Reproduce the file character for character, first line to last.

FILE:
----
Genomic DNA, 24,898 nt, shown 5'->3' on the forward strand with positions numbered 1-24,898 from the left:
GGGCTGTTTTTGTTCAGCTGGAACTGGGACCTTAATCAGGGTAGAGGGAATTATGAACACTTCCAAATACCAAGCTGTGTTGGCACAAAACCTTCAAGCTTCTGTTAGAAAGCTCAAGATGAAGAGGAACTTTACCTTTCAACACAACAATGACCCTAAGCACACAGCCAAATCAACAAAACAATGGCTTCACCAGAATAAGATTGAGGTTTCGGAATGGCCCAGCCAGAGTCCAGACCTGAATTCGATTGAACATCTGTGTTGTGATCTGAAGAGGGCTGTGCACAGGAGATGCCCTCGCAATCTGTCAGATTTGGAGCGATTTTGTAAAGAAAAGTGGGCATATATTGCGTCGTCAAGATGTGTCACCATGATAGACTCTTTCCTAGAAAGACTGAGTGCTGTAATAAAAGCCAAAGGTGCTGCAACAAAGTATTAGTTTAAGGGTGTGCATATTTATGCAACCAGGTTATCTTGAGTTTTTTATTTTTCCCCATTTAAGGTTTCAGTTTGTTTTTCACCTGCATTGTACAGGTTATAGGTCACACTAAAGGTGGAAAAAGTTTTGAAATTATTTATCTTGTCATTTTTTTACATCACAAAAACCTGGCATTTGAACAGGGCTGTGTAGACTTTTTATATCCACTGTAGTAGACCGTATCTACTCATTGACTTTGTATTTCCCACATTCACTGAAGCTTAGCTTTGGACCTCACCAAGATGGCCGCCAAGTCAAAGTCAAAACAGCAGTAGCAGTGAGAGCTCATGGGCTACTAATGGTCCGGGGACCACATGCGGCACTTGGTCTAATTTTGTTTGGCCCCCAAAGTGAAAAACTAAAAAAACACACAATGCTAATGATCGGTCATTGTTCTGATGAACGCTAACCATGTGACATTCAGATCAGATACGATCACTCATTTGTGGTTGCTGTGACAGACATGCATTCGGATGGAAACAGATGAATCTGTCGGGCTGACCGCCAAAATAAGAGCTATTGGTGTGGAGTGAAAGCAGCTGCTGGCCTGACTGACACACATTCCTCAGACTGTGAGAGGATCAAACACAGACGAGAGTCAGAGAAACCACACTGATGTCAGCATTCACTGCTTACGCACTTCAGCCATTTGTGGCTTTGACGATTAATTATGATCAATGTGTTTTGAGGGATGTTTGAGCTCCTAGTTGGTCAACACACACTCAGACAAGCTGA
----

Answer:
Genomic DNA, 24,898 nt, shown 5'->3' on the forward strand with positions numbered 1-24,898 from the left:
GGGCTGTTTTTGTTCAGCTGGAACTGGGACCTTAATCAGGGTAGAGGGAATTATGAACACTTCCAAATACCAAGCTGTGTTGGCACAAAACCTTCAAGCTTCTGTTAGAAAGCTCAAGATGAAGAGGAACTTTACCTTTCAACACAACAATGACCCTAAGCACACAGCCAAATCAACAAAACAATGGCTTCACCAGAATAAGATTGAGGTTTCGGAATGGCCCAGCCAGAGTCCAGACCTGAATTCGATTGAACATCTGTGTTGTGATCTGAAGAGGGCTGTGCACAGGAGATGCCCTCGCAATCTGTCAGATTTGGAGCGATTTTGTAAAGAAAAGTGGGCATATATTGCGTCGTCAAGATGTGTCACCATGATAGACTCTTTCCTAGAAAGACTGAGTGCTGTAATAAAAGCCAAAGGTGCTGCAACAAAGTATTAGTTTAAGGGTGTGCATATTTATGCAACCAGGTTATCTTGAGTTTTTTATTTTTCCCCATTTAAGGTTTCAGTTTGTTTTTCACCTGCATTGTACAGGTTATAGGTCACACTAAAGGTGGAAAAAGTTTTGAAATTATTTATCTTGTCATTTTTTTACATCACAAAAACCTGGCATTTGAACAGGGCTGTGTAGACTTTTTATATCCACTGTAGTAGACCGTATCTACTCATTGACTTTGTATTTCCCACATTCACTGAAGCTTAGCTTTGGACCTCACCAAGATGGCCGCCAAGTCAAAGTCAAAACAGCAGTAGCAGTGAGAGCTCATGGGCTACTAATGGTCCGGGGACCACATGCGGCACTTGGTCTAATTTTGTTTGGCCCCCAAAGTGAAAAACTAAAAAAACACACAATGCTAATGATCGGTCATTGTTCTGATGAACGCTAACCATGTGACATTCAGATCAGATACGATCACTCATTTGTGGTTGCTGTGACAGACATGCATTCGGATGGAAACAGATGAATCTGTCGGGCTGACCGCCAAAATAAGAGCTATTGGTGTGGAGTGAAAGCAGCTGCTGGCCTGACTGACACACATTCCTCAGACTGTGAGAGGATCAAACACAGACGAGAGTCAGAGAAACCACACTGATGTCAGCATTCACTGCTTACGCACTTCAGCCATTTGTGGCTTTGACGATTAATTATGATCAATGTGTTTTGAGGGATGTTTGAGCTCCTAGTTGGTCAACACACACTCAGACAAGCTGA